L: Sounds like an amazing event.
J: Yeah. I started going as an attendee about seven years ago but then I started volunteering. I wanted to be part of it rather than just consuming it. I watched it grow — in the beginning they had like 30 of the best pizzerias under one roof. Now over 60 pizzerias donate over 1,700 pies. It’s a massive pizza party.
L: What’s your go-to pizza order at Di Fara?
J: A square slice or pie, usually plain, but I love their pepperoni. I started drinking seltzer at Di Fara when I was 13, because I wanted a beverage that didn’t interfere with the flavor of the pizza. Seltzer is perfect because it’s basically water, but exciting. I still drink it every day.
L: What are some of your other favorite pizza spots in the city beyond Di Fara?
J: Patsy’s in Harlem, Totonno’s in Coney Island, and Lucali in Carroll Gardens.
L: Tell me about what you do for a living and how that fits with your interests, from food to fashion to travel. How does it all work together?
J: I’ve been an emergency room nurse for three and a half years. My schedule is flexible — I work three or four days a week. Sometimes I maneuver my schedule so I work the beginning of a week and then the end of the second week, so I have like eight days off straight.
L: What do you use that time for?
J: Travel, friends, going around the city, doing things that make me happy. I’m kind of stuck in the 90s — the streetwear, music, shoes. New York had its own style back then, and I looked up to the hip hop scene. I don’t follow many new artists or go to music festivals. I’m stuck on 80s and 90s R&B, hip hop and pop. And I’ve been buying vintage Ralph Lauren for the past 15 years. All the clothes I couldn’t get when I was younger.
L: So like collecting pieces?
J: You could say collecting, but I do actually wear them. I’ve loved sneakers since the 90s as well. I love trying to find a shoe that I used to admire as a kid and seeing all the new iterations. Nowadays I mostly use eBay to find vintage pieces, but I have found things in the city. I was looking for a 1993 Ralph Lauren hoodie for 10 years and finally found it at Round Two, a second hand streetwear resale shop in the Lower East Side.
L: Going back to food, do you have any special eating out memories or stories you can share?
J: Almost all of my memories are connected to food. The day Chanelle and I became “official” we went to Philly because she’d never had a Philly cheesesteak. I was shocked because I had been eating them since I was a kid. After school my dad would take me to work and I’d wait for hours so I could get one from a food cart on Wall Street. So Chanelle and I got on a bus to Philly, rented bikes and went to like six cheesesteak spots. And at the end of the day I asked her to be my girlfriend. It set the tone of our relationship — we’ve done the same type of thing in New Orleans, London, Montreal. We love to travel, have a good time, bike around, eat.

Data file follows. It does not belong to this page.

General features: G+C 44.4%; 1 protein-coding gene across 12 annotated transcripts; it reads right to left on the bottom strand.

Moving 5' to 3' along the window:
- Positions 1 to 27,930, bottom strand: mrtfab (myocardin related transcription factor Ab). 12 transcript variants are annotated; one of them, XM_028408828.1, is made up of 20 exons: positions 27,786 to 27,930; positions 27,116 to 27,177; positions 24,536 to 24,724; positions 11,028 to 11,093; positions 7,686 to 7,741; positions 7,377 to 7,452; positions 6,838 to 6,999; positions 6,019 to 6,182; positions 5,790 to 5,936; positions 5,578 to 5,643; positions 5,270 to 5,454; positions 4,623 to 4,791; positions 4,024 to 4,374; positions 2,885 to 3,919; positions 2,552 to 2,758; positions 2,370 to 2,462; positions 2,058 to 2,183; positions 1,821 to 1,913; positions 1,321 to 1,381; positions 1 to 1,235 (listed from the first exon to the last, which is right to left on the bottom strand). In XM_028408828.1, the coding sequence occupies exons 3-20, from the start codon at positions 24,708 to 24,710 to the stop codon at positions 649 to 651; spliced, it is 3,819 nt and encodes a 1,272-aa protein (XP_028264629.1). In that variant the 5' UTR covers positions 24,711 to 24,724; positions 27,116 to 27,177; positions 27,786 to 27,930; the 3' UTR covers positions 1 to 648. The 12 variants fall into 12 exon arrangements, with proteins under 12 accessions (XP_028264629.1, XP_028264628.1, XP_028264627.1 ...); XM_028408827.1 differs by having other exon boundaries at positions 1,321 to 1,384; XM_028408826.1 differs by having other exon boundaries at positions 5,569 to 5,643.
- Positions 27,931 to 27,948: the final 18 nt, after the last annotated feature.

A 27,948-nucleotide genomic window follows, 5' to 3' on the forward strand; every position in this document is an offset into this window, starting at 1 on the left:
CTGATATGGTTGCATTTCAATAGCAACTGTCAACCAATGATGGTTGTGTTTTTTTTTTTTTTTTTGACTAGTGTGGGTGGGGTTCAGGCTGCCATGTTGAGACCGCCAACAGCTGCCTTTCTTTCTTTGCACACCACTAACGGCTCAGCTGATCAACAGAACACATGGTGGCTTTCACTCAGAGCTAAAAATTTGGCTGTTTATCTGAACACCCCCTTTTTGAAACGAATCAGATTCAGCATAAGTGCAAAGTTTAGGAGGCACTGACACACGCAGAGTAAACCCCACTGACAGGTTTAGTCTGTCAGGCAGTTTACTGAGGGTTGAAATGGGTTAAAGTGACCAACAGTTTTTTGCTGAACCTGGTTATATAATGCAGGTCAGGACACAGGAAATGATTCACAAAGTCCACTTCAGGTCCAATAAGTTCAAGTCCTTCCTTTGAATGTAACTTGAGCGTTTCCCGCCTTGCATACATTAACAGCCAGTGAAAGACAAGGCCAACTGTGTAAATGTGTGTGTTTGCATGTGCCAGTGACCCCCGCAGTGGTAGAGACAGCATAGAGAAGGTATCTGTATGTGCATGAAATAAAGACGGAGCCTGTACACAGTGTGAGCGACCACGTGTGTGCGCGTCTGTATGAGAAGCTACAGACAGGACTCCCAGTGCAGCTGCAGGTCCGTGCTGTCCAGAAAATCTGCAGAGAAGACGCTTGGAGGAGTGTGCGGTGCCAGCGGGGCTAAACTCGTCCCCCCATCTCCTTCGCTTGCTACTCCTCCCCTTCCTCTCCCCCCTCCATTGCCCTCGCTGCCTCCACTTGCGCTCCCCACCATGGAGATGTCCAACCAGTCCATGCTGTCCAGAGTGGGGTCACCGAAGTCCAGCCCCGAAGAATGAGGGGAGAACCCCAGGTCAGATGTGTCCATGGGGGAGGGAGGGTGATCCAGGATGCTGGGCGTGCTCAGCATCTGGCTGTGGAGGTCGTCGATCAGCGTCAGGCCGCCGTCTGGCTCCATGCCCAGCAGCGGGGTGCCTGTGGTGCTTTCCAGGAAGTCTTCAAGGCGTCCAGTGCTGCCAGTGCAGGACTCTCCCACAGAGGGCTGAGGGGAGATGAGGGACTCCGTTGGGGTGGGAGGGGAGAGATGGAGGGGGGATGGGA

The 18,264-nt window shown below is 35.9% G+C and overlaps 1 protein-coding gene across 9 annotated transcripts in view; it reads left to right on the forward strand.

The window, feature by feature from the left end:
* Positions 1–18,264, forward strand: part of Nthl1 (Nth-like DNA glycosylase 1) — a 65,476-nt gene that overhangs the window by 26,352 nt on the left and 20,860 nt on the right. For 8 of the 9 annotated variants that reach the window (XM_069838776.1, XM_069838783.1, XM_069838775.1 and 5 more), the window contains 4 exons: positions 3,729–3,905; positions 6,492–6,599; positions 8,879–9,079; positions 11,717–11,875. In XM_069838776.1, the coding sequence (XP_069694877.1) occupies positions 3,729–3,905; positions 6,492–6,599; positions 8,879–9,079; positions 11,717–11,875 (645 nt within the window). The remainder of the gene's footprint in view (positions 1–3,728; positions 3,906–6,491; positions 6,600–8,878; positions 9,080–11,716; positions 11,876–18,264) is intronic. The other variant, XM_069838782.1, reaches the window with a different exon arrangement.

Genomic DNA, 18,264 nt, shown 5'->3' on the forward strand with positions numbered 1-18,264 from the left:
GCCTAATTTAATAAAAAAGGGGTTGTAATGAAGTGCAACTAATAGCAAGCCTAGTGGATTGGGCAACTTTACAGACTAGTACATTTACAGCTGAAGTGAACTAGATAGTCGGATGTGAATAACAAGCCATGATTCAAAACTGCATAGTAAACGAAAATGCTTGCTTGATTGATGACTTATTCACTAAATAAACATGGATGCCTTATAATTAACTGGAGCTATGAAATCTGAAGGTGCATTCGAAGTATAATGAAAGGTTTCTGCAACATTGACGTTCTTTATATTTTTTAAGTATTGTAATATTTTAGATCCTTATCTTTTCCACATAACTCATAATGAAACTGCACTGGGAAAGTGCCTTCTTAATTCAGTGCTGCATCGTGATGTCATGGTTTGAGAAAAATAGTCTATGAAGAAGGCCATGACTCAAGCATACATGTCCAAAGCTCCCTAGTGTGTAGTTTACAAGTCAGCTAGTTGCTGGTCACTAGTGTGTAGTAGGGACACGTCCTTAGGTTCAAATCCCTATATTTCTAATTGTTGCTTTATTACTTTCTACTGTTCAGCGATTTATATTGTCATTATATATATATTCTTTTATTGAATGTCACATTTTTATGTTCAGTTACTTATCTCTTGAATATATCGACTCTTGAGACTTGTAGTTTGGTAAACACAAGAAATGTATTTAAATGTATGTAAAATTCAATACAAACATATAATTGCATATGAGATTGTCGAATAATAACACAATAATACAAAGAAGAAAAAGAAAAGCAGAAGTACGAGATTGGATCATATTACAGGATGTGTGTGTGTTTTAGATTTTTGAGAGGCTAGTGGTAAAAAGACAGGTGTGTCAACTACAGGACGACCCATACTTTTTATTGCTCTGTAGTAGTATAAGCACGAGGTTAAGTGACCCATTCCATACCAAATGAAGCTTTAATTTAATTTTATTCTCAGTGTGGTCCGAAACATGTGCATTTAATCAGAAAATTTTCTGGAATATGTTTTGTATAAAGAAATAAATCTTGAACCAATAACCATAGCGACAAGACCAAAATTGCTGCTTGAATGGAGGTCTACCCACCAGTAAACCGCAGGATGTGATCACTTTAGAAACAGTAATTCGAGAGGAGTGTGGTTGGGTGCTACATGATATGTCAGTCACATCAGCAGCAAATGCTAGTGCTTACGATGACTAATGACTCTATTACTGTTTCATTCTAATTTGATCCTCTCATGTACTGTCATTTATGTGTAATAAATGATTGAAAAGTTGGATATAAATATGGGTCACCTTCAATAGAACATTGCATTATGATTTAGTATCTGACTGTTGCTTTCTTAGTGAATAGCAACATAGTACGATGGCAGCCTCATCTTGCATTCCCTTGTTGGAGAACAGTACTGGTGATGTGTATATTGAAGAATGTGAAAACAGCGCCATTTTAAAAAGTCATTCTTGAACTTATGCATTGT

L: What do you love about New York, having been here your entire life? What keeps you home?
J: The food, the culture, the people, the feel… I came back from a trip once and I was walking in my neighborhood and I heard the rumbling of the train on the above ground tracks, and it just made me happy. And there are so many cultures, it feels like you’re traveling the world. You can have Jamaican food, drive 15 minutes and have Polish food, then have Italian and Mexican and Nepalese. Where else can you have that all in like a 20 mile radius?
L: Is pizza 100% your favorite food? What else do you like?
J: I’d consider it my favorite. In New York it’s just the thing to eat. Every two blocks there’s a spot. It’s like our fast food, except it’s all local. You order at the counter, they serve it fresh or you wait for them to warm it up. They give it to you on a plate, no bag, and you eat on the go. It’s delicious, fast, accessible and always available.
One of my other favorite foods is sinigang. It’s a Filipino stew with seafood, beef or pork. It’s a broth seasoned with tamarind and tomatoes to make it sour. You add bok choi, taro, radish, and you serve it over rice with fish sauce on top. I eat it once a week when my mom and dad make it. They make a big pot so I always have extra to take home. It’s actually better the next day because the taro, which is a floral, potatoey starch, melts into the broth and thickens it. It becomes like a gravy. It’s comfort food, I never get sick of it.
L: Got any tips for people who want to explore the city through food?
J: People think I eat a lot because I post so many food photos. But when Chanelle and I go out, we hit up like four places for one meal. We’ll go to one spot for appetizers, another for our main course, a new place for dessert, and then a bar for a drink. We get to share everything and try different places in one night.
L: That’s such a good idea. Any other fun pizza facts?
J: Lombardi’s in Little Italy is the first pizzeria documented in America, but Totonno’s in Coney Island was the first in Brooklyn. Anthony Pero was the pizza man at Lombardi’s and he opened Totonno’s in 1924. The same family still runs the business nearly 100 years later.
What are your favorite restaurants in the city? Tag coconutsmag in your IG photos — we might just feature you!
All photos by Chris Setter.